Neighbourhood / Rural Watch

Neighbourhood / Rural Watch Team Report 62: 14.07.16

Wellesbourne Safer Neighbourhood Team Report 62 – 14.07.16

This report from the Wellesbourne Safer Neighbourhood Team covers the wards of Snitterfield, Wellesbourne, Kineton and Burton Dassett.

The following incidents, for the period between 01.07.16 and 14.07.16 have been reported at the times indicated. If you have any information, please call 101.

Charlecote – Farm location

Burglary – 12/07/16

Container broken into. Stihl chainsaw and mill; 2 further Stihl chainsaws and tools stolen.

Wellesbourne – Sainsbury’s

Alarm activated – 04/07/17

Front window smashed and cigarettes stolen

JULY – Scam Awareness Month.

Warwickshire Police and West Mercia Police are raising awareness of identity crime. Our key message is –

‘There’s only one you; keep it that way’.

Obtaining a person’s identity, in the form of their personal details, gives criminals the opportunity to commit identity crime, such as fraud. Fraudsters may be able to take over someone’s existing bank accounts, open new ones, obtain credit cards, loans and mobile phone contracts, order goods and get genuine documents in that person’s name.  Identity fraud was the largest fraud carried out against individuals, nationally, according to the Annual Fraud Indicator 2016, estimated at £5.4bn a year.  The alliance is urging people to be aware of the risk of this type of crime and to make sure they follow some simple steps to reduce the chances of falling victim.

There are some simple and yet effective steps that people can take to protect themselves against falling victim. Here are some key messages about some of the key threats and how to counteract them:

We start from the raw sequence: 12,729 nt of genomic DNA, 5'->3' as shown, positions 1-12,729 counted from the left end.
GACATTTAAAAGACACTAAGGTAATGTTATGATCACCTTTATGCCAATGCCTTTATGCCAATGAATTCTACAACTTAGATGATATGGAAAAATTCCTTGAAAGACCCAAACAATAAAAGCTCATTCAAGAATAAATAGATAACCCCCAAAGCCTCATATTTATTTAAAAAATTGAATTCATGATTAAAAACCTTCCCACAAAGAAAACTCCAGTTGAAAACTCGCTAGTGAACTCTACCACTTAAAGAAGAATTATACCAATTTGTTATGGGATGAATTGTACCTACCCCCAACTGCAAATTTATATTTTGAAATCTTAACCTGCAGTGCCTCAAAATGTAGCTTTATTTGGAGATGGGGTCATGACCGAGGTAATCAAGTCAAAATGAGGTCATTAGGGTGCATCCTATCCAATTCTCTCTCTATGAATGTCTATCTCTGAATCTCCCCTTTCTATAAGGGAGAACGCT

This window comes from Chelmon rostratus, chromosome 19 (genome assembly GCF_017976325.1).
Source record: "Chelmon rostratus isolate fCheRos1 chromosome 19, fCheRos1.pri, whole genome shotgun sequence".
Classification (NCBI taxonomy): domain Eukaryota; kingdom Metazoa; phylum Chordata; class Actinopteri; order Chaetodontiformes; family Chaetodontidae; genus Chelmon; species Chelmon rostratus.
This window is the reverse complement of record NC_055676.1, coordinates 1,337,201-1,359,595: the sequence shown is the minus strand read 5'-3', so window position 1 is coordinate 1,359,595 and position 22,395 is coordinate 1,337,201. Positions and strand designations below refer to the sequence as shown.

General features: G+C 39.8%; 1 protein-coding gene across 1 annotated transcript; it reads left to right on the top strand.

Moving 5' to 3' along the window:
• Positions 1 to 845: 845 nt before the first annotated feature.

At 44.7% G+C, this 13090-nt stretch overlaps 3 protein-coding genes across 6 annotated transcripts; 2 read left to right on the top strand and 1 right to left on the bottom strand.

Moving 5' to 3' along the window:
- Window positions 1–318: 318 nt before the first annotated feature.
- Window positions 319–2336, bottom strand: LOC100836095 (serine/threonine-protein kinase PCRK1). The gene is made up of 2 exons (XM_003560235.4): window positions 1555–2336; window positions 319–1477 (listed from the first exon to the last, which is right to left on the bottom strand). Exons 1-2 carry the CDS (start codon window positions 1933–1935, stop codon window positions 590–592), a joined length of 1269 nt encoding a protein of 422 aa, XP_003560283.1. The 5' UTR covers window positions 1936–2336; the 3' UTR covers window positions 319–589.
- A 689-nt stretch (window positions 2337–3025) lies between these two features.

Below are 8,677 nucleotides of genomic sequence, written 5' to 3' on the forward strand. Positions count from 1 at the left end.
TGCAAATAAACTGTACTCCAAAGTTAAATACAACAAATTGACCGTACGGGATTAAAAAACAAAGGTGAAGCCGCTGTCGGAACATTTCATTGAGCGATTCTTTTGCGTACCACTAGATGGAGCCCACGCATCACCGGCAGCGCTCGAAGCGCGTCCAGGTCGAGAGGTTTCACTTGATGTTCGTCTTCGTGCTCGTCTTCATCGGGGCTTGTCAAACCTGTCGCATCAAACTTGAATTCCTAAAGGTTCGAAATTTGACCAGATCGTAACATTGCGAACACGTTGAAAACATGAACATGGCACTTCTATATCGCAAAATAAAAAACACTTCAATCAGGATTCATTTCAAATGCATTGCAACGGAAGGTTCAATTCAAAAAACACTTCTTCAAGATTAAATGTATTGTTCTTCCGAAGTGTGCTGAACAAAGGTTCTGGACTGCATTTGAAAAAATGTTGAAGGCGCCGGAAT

Phishing

This is a scam where fraudsters send an email, instant message or text message prompting you to provide your personal details, such as passwords and user names. The fraudsters often try to make their messages look like they are from legitimate companies. Sometimes they direct you to a website which looks legitimate but is actually bogus to prompt you to input your details. The captured information is then used for crimes, such as identity theft and bank fraud. The message can also contain links or attachments which will infect your computer, or other device, with a virus.

Advice

  • If you receive an email from an unknown source asking for personal details do not give them out.
  • If the email looks like it is from a legitimate company do not disclose anything without checking that the request is genuinely from the company it purports to be. Check via another means, such as by phoning the company with a number you have sourced yourself and know is correct.
  • Mark suspicious emails as spam and delete them.
  • Think before clicking on links.
  • Take care on public wi-fi – fraudsters hack them or mimic them. If you’re using one avoid accessing sensitive apps such as mobile banking, alternatively use a Virtual Private Network (VPN).
  • Visit Action Fraud and Get Safe Online for further information and advice.MalwareMalicious software, known as malware, disrupts the performance of your computer or other devices.It can be used to: